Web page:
States Limit Employer Access to Employee Social Media and Other Internet Accounts
The U.S. State Department recently implemented a policy requiring visa applicants to submit information about any social media usernames, handles, and email addresses they have used in the past five years. Although the idea has been floated in the past, passwords are not required yet. In the employment context, many states have taken a different approach by passing so-called “password protection laws.”
Although these laws vary by state, they generally prohibit current or prospective employers from requesting passwords, usernames, or otherwise attempting to access password-protected social media accounts, with certain exceptions. For example, in Tennessee and many other states, employers are permitted to request password information for accounts created for business-related communications or another business purpose of the employer.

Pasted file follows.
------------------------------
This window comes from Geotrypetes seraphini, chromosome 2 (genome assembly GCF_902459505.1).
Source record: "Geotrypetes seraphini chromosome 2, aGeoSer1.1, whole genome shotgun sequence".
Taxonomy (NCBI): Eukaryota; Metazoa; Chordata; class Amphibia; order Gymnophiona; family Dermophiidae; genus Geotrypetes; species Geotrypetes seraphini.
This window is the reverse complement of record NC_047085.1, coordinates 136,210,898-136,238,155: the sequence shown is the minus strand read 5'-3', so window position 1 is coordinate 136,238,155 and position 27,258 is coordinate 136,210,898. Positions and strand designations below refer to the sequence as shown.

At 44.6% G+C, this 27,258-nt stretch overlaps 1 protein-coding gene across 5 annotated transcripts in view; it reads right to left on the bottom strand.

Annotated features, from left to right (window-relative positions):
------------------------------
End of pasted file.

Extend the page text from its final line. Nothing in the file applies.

Twenty-six states have enacted laws that limit an employer’s or prospective employer’s access to social media accounts, internet accounts, or both. Of these states, all except Illinois, New Mexico, and West Virginia include anti-retaliation provisions.
Laws by State: